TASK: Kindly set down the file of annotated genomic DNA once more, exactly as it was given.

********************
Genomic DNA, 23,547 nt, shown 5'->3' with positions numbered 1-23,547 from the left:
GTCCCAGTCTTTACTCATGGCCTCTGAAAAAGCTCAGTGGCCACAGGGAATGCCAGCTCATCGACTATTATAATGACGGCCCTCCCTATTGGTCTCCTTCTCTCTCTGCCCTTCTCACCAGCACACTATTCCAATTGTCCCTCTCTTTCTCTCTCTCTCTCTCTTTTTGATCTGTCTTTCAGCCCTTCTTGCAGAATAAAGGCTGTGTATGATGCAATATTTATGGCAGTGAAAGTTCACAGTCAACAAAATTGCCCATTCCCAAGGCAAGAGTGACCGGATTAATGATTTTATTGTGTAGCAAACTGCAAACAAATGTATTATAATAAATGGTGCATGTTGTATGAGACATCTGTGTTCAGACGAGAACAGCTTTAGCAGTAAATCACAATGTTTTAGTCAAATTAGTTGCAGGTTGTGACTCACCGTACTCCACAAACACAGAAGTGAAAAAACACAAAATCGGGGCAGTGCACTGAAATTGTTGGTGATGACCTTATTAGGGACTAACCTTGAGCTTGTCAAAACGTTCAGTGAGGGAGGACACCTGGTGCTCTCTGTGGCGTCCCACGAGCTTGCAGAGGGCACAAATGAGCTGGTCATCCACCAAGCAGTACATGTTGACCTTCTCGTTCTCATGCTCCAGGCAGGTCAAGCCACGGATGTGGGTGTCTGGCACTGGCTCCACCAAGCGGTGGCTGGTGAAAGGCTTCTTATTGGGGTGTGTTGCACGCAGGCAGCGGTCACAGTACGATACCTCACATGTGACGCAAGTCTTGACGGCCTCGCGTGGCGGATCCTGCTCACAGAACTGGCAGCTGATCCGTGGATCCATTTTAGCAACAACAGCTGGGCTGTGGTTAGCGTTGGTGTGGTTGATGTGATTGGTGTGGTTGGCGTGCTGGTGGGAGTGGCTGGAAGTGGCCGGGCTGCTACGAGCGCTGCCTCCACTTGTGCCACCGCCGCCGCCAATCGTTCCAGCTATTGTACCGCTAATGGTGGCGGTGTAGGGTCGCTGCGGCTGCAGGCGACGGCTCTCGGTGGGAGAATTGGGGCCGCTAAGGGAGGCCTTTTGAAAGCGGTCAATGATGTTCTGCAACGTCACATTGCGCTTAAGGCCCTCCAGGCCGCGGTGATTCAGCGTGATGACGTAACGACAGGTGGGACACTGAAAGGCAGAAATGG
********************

Genomic DNA, 23,547 nt, shown 5'->3' with positions numbered 1-23,547 from the left:
GTCCCAGTCTTTACTCATGGCCTCTGAAAAAGCTCAGTGGCCACAGGGAATGCCAGCTCATCGACTATTATAATGACGGCCCTCCCTATTGGTCTCCTTCTCTCTCTGCCCTTCTCACCAGCACACTATTCCAATTGTCCCTCTCTTTCTCTCTCTCTCTCTCTTTTTGATCTGTCTTTCAGCCCTTCTTGCAGAATAAAGGCTGTGTATGATGCAATATTTATGGCAGTGAAAGTTCACAGTCAACAAAATTGCCCATTCCCAAGGCAAGAGTGACCGGATTAATGATTTTATTGTGTAGCAAACTGCAAACAAATGTATTATAATAAATGGTGCATGTTGTATGAGACATCTGTGTTCAGACGAGAACAGCTTTAGCAGTAAATCACAATGTTTTAGTCAAATTAGTTGCAGGTTGTGACTCACCGTACTCCACAAACACAGAAGTGAAAAAACACAAAATCGGGGCAGTGCACTGAAATTGTTGGTGATGACCTTATTAGGGACTAACCTTGAGCTTGTCAAAACGTTCAGTGAGGGAGGACACCTGGTGCTCTCTGTGGCGTCCCACGAGCTTGCAGAGGGCACAAATGAGCTGGTCATCCACCAAGCAGTACATGTTGACCTTCTCGTTCTCATGCTCCAGGCAGGTCAAGCCACGGATGTGGGTGTCTGGCACTGGCTCCACCAAGCGGTGGCTGGTGAAAGGCTTCTTATTGGGGTGTGTTGCACGCAGGCAGCGGTCACAGTACGATACCTCACATGTGACGCAAGTCTTGACGGCCTCGCGTGGCGGATCCTGCTCACAGAACTGGCAGCTGATCCGTGGATCCATTTTAGCAACAACAGCTGGGCTGTGGTTAGCGTTGGTGTGGTTGATGTGATTGGTGTGGTTGGCGTGCTGGTGGGAGTGGCTGGAAGTGGCCGGGCTGCTACGAGCGCTGCCTCCACTTGTGCCACCGCCGCCGCCAATCGTTCCAGCTATTGTACCGCTAATGGTGGCGGTGTAGGGTCGCTGCGGCTGCAGGCGACGGCTCTCGGTGGGAGAATTGGGGCCGCTAAGGGAGGCCTTTTGAAAGCGGTCAATGATGTTCTGCAACGTCACATTGCGCTTAAGGCCCTCCAGGCCGCGGTGATTCAGCGTGATGACGTAACGACAGGTGGGACACTGAAAGGCAGAAATGG